Don’t you hate the “IF” in that phrase? It’s like the canned, fake apologies we receive from call center employees reading from a script. Yet we hear “I’m sorry if I upset you” or something just like it over and over again from business colleagues and yes, even friends.
What is an apology and when should we provide one? A few years ago, I ran across an expert, Lee Taft, a Dallas lawyer also educated in ethics and religion at Harvard Divinity School, and who was recently highlighted in the Dallas Morning News. He takes a holistic approach to dispute resolution, and an apology is at the center. He believes that “if someone is at fault in causing harm, the party causing the injury should offer a fault-admitting apology, an explanation of what happened and reparation.” His five step process, explained on his website, includes: Remorse (experience of sorrow/regret), Explanation, Apology (expression of remorse), Accommodation (reparations) and Lessons Learned.
When I acted as a mediator, I was amazed at how fast an apology led to a settlement. Of course, the lawyers feared that an apology was an admission of responsibility (and it was), but in reality it was more than that. To the person receiving the apology it meant that the person giving it actually felt sincere remorse, and wasn’t going to do “it” again to someone else. That assumes, of course, that it was a sincere apology, pretty much following Lee’s formula, rather than just going through the motions.
Getting to know Lee got me thinking more deeply about the topic, and I looked into what’s available on the web on apology. Here are some great sites with valuable contributions on the subject:
PerfectApology.com. It’s got everything you wanted to know about apologies. A section called “Apology Central” even has pages on “how to apologize” (complete with ads somehow related to apologizing); “Apology Ideas” for sharing ways to apologize; and an “Apology Board” where people can post their apologies for others to learn from.
Those who created this site say they are “a few friends and colleagues who have always been on the lookout for the perfect apology.” They created the site because “we’re human, we tend to screw up on occasion, and we inevitably need to deal with the problem.” They’ve even created an Apology Blog. One of the things I like most about this site is that both the developers and the contributors seem to be into acknowledging the offense that needs an apology, rather than simply making excuses. And they give advice on how to say you’re sorry in a variety of situations. So, next time you mess up, take a look at the How to Say I’m Sorry page.
Mediate.com. This site devotes a full page to articles about apology in the context of disputes in a variety of legal settings. It was there that I discovered Vivian Scott, who wrote the best titled blog I’ve seen on this topic: “I’m Sorry You’re Such a Crybaby Isn’t Really An Apology”. In fact, I liked the title so much that I called Vivian to learn more. Turns out she authored “Conflict Resolution at Work for Dummies” and has other writing to her credit. In “Crybaby” Vivian says that when she “hears an apology laden with sarcastic tones or Ill-chosen words [she tries] to give the speaker the benefit of the doubt and assume the reason he’s delivering such a lousy apology is because he’s uninformed about the must-have attributes of a real one.” Her blog is a must read for the four elements of a real apology.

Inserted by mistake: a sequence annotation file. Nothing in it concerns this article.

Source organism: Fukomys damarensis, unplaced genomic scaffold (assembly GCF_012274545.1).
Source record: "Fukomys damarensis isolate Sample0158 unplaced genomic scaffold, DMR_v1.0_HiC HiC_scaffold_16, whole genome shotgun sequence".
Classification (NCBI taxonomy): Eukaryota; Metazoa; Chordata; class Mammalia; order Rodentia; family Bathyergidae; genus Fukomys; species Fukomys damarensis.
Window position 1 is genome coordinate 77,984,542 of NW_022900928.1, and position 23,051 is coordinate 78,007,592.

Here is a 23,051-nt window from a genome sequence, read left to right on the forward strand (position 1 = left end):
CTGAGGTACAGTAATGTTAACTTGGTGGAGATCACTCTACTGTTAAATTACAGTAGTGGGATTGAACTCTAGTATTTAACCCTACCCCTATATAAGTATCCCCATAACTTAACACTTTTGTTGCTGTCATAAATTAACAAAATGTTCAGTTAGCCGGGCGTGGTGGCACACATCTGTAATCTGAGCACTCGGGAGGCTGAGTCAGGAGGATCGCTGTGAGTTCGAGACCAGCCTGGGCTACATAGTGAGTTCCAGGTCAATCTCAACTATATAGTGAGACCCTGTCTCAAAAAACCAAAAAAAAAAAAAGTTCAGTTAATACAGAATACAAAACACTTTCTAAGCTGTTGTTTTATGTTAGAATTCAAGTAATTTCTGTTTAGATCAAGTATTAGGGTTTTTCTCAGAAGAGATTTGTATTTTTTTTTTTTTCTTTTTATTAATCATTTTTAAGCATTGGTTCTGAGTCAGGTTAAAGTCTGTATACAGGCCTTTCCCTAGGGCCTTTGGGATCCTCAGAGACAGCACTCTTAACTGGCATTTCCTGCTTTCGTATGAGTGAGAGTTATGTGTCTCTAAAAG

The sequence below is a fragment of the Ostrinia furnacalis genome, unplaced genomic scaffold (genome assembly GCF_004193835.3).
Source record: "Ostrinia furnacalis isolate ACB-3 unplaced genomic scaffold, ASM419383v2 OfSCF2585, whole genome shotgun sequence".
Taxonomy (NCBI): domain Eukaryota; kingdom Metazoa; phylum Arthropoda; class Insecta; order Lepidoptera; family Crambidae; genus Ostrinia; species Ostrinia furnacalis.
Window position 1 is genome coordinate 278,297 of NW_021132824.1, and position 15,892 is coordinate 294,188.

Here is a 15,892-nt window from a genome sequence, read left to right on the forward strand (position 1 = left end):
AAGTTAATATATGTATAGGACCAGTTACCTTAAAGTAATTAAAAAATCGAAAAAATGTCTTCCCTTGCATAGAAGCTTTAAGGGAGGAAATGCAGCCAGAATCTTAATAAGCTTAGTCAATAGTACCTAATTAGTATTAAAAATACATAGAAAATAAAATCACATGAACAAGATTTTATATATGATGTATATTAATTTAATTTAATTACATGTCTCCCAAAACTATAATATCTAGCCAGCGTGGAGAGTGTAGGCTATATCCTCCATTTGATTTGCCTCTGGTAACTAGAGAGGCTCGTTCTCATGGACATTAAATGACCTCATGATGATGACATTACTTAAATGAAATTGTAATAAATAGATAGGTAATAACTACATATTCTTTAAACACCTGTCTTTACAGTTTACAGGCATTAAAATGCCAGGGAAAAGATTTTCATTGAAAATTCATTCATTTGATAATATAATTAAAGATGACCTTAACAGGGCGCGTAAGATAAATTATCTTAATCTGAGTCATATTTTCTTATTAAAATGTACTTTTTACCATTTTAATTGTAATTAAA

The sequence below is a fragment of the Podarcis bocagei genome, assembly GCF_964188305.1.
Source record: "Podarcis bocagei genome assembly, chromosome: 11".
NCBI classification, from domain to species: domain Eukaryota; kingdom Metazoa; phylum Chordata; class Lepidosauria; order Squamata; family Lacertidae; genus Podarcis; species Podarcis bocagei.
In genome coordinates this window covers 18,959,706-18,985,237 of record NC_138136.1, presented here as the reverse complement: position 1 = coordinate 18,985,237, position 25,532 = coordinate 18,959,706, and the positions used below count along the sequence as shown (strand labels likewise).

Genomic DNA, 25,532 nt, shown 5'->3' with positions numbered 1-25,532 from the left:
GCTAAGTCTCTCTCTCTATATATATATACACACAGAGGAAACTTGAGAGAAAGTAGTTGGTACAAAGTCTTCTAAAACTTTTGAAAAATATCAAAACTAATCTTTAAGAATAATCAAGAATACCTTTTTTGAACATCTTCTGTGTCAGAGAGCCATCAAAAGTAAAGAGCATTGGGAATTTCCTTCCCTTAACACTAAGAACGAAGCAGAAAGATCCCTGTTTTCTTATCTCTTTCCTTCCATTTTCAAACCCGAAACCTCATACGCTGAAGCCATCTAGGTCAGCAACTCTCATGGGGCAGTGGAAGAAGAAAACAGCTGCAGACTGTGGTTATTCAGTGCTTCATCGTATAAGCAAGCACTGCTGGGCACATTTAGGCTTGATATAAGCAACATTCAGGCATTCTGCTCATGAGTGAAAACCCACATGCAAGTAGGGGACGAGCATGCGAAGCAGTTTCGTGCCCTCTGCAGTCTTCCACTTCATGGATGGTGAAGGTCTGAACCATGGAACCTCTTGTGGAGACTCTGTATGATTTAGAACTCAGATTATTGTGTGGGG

WriteExpress.com. If you ever wanted to know how to write just about anything, take a look at this site. I’ve hyperlinked the apology page, and there’s so much more here.
I’d like to share an additional perspective on apology. Inspired by numerous encounters with those plastic call center apologies, I’ve suggested to my coaching clients a distinction between the need for an apology (which includes acknowledging what happened and taking responsibility) and the need for simply the acknowledgment and taking responsibility without feeling and expressing remorse. Lee Taft’s apology approach includes: “the party causing the injury” should offer the apology. To me, an “injury” occurs when there is personal harm. I define “personal” pretty broadly – something like when the action we do or words we say have a negative impact on others – their jobs , their finances (like affecting a bonus), their lives, their health, and even their egos. In business, there are things we do that merit apologies, and other things that merit only the acknowledgment and taking responsibility portion of apologies. When there is a need for an apology, follow the advice of the experts and give a complete and sincere one. If not, acknowledge what you did, take responsibility and move on.
If you have anything to add, or other suggestions of where to find great advice for apologies or blogs on the topic, please post!
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